主页 > 书屋应用 >DPPshouldnotpursuedejureindepe >

DPPshouldnotpursuedejureindepe

2020-08-13 21:45 来源:http://www.sun550.com 栏目:书屋应用

<>While Tsai Ing-wen, chairperson of the Democratic Progressive Party, is preparing a new ten-year platform, an American friend has presented her with admirable advice. David G. Brown, a retired career diplomat who at one time served as acting chairman of the American Institute in Taiwan, is urging Tsai to avoid repeating the mistakes of former President Chen Shui-bian that escalated tensions between Taiwan and China and severely strained relations with the United States.

<>

<>Brown, now adjunct professor at Johns Hopkins School of Advanced International Studies, advises moderation, if the opposition party is thinking about the possibility of returning to government in 2012 or later. The gist of the advice is for the party to give up its insistence on de jure independence for Taiwan and commit itself to preserving the island's de facto independence by opposing closer integration with China. The change would mean leaving to other groups the pursuit of the fundamentalists' dream of an internationally-recognized independent Taiwan that has explicit state-to-state relations with China.

<>

<>Continued pursuit of de jure independence would set the party on a collision course with China that by 2020 will be a great world power, Brown points out. The party can continue to assert that Taiwan is sovereign and independent, but steps such as changing Taiwan's name, altering the sovereignty aspects of the current Constitution, or seeking membership in the U.N. organizations under the name "Taiwan" would provoke renewed confrontation with China, while Americans would likely see such actions as quixotic, dangerously provocative, and contrary to broader U.S. interests as they would threaten to embroil Washington in a conflict with Beijing.

<>

<>Assuming otherwise stable Washington-Beijing relations, Brown goes on, the U.S. administration in 2020 would distance itself from a DPP candidate espousing domestic or international action to achieve de jure independence. This could include the United States adopting a policy of explicitly opposing, rather than not supporting, independence. Washington may also suspend arms sales and quiet consultation on defense issues that it now conducts with Taipei. The continued pursuit of de jure independence would further undermine American support for the Taiwan Relations Act, which mandates the sales of defensive weapons.

<>

<>As a matter of fact, all DPP leaders, from Tsai on down, don't need Brown's advice. They all know full well what's going to happen if they continue to seek de jure independence for Taiwan. Their dilemma, however, is that they have to persist, at least in public, lest they should lose the support of fundamentalists. Without their unwavering support, the party has no chance whatsoever to return to power two years from now or in 2020.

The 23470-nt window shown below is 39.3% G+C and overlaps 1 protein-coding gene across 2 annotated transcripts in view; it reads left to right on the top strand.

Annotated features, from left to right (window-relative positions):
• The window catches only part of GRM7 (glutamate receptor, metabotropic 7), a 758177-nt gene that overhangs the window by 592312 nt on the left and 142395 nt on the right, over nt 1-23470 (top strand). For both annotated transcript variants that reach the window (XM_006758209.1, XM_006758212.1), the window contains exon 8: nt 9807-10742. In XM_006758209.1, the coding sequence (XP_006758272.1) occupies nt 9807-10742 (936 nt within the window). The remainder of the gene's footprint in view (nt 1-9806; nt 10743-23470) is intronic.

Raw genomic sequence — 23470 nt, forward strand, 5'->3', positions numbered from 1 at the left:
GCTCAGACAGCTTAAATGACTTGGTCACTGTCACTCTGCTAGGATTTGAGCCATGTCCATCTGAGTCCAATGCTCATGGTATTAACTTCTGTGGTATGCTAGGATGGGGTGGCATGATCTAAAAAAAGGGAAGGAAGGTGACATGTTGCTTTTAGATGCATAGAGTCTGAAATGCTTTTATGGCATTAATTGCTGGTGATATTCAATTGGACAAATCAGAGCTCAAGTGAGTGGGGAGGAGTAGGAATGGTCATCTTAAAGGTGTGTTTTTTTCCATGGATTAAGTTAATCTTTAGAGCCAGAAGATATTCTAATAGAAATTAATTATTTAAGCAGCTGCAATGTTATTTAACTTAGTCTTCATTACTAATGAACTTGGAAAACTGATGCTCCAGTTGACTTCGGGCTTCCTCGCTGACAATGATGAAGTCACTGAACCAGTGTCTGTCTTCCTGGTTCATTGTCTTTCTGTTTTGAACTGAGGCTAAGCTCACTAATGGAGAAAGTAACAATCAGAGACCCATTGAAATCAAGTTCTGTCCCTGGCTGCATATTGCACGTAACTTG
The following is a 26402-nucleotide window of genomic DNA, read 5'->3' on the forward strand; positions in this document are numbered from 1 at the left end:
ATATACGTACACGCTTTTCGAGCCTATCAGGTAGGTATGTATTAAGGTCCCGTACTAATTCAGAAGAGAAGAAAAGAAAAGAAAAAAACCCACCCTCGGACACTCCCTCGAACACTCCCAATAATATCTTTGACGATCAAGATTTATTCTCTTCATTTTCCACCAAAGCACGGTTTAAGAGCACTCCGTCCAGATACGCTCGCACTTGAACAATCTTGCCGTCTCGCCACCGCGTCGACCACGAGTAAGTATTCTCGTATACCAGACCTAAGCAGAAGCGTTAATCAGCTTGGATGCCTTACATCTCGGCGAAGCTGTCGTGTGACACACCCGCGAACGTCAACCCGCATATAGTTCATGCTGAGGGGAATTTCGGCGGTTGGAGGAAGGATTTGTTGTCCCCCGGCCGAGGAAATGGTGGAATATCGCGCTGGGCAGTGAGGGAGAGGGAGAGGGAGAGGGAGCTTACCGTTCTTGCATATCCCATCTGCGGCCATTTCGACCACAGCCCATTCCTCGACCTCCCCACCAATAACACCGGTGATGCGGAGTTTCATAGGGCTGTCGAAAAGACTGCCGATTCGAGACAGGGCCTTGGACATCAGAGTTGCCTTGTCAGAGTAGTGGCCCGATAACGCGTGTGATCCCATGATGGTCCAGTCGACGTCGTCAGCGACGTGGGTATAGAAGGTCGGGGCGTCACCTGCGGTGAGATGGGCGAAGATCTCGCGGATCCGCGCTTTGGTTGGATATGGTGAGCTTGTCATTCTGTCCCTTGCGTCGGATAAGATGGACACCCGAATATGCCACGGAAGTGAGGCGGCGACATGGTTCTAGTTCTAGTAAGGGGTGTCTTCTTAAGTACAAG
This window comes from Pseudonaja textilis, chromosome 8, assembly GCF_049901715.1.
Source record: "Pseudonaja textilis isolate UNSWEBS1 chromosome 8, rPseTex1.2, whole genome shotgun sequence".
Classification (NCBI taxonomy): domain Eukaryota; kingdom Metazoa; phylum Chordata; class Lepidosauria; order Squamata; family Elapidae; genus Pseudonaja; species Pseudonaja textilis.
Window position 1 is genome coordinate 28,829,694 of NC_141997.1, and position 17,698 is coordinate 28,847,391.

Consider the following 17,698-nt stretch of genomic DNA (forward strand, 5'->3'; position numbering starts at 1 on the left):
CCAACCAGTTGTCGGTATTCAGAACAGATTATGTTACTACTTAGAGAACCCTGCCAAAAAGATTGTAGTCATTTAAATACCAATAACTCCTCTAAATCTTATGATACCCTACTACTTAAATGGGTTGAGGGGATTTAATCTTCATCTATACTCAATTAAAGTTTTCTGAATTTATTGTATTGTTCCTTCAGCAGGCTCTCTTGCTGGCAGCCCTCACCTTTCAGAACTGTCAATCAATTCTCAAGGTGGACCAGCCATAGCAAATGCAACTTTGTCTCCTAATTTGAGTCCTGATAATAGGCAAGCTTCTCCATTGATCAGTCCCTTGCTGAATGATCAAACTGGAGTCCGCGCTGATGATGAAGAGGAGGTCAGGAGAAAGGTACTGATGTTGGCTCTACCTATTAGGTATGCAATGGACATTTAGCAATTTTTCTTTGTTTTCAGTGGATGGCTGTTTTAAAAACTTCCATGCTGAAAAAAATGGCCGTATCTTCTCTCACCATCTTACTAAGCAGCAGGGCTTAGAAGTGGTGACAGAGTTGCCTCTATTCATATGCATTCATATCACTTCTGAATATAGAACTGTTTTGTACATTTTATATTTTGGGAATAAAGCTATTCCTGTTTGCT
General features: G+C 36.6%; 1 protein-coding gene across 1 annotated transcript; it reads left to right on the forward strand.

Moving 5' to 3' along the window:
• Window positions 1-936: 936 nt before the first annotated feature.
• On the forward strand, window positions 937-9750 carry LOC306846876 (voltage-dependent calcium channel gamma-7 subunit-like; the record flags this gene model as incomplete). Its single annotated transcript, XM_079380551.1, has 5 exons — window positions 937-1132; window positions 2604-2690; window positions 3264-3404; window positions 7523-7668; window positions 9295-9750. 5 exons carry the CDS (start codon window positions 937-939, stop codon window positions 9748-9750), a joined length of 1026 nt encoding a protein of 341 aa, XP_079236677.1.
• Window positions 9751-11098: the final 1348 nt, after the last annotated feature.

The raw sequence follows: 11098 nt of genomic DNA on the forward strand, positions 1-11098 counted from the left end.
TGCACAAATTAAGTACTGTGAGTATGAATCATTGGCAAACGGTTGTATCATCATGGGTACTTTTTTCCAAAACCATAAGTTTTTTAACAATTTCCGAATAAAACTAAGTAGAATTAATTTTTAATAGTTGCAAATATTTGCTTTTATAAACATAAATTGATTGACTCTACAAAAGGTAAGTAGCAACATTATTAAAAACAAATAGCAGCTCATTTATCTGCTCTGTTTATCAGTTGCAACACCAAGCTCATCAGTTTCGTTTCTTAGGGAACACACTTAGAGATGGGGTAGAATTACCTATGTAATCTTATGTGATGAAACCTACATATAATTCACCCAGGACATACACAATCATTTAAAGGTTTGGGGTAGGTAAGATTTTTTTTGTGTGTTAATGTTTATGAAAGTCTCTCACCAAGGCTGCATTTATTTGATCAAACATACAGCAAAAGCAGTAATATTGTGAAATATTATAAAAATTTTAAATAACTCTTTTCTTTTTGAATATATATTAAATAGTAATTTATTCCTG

<>

<>Hardcore independence supporters are a very small but hysterically vociferous minority. That's why the opposition party dare not revise its 1999 Resolution on Taiwan's Future with its explicit rejection of "one China." For the same reason, the party has to continue refusing to accept what is known as the consensus of 1992, under which both Taipei and Beijing are agreed that there is but one China, whose connotation can be independently and orally expressed. The tacit agreement on one China with different interpretations is the basis for dialogue between Taipei and Beijing.Chen Shui-bian was elected president in 2000, thanks to a split in the Kuomintang. He won reelection in 2004 after he had consolidated the support of independence activists by stoking the feud between native-born islanders and the "mainlanders," those Chinese migrating to Taiwan after 1945 and their offspring, and garnered enough sympathy votes cast the day after the mystery-shrouded attempt at his life rumored to have been orchestrated by Beijing. He had to keep on China-bating to win his hardcore supporters. And his would-be successors, including Tsai Ing-wen and Su Tseng-chang, simply have to follow suit. They have no choice.

<>

<>The DPP might win in 2012, if the economy got much worse. If the economy continues to improve, increasing employment for almost all the people who need it, President Ma Ying-jeou will be reelected. His DPP rival may have a chance if the economy stays just as it is now. Bill Clinton said once, "Stupid, it's the economy," whose rise or fall determines the outcome of the presidential election in the United States. So it is in Taiwan, come 2012, 2016 or 2020.

<>

<>Remember how Ma won the landslide in 2008? He was elected, despite his original sin of being the son of a mainlander Kuomintang apparatchik, solely because the great majority of the voters, islanders and mainlanders alike, were truly and absolutely fed up with the corrupt DPP government under President Chen. Ma would be voted out if he could not live up to the expectations of his supporters that he would get Taiwan out of its economic woes in two years' time.

<>

<>It's the sway voters who determine who will win. They don't mind their new president will pursue de jure or de facto independence for Taiwan, so long as the economy gets better. Ma and his Kuomintang leaders know this just as well as their DPP opposite numbers. The former have to do what they can to improve the economy to stay in power, while the latter must continue to drum up support for de jure independence to consolidate their power base and hope the economy gets worse before it gets better. Mr. Brown's good advice falls on deaf years.

<>


<>〈本文仅供参考,不代表本会立场〉


相关文章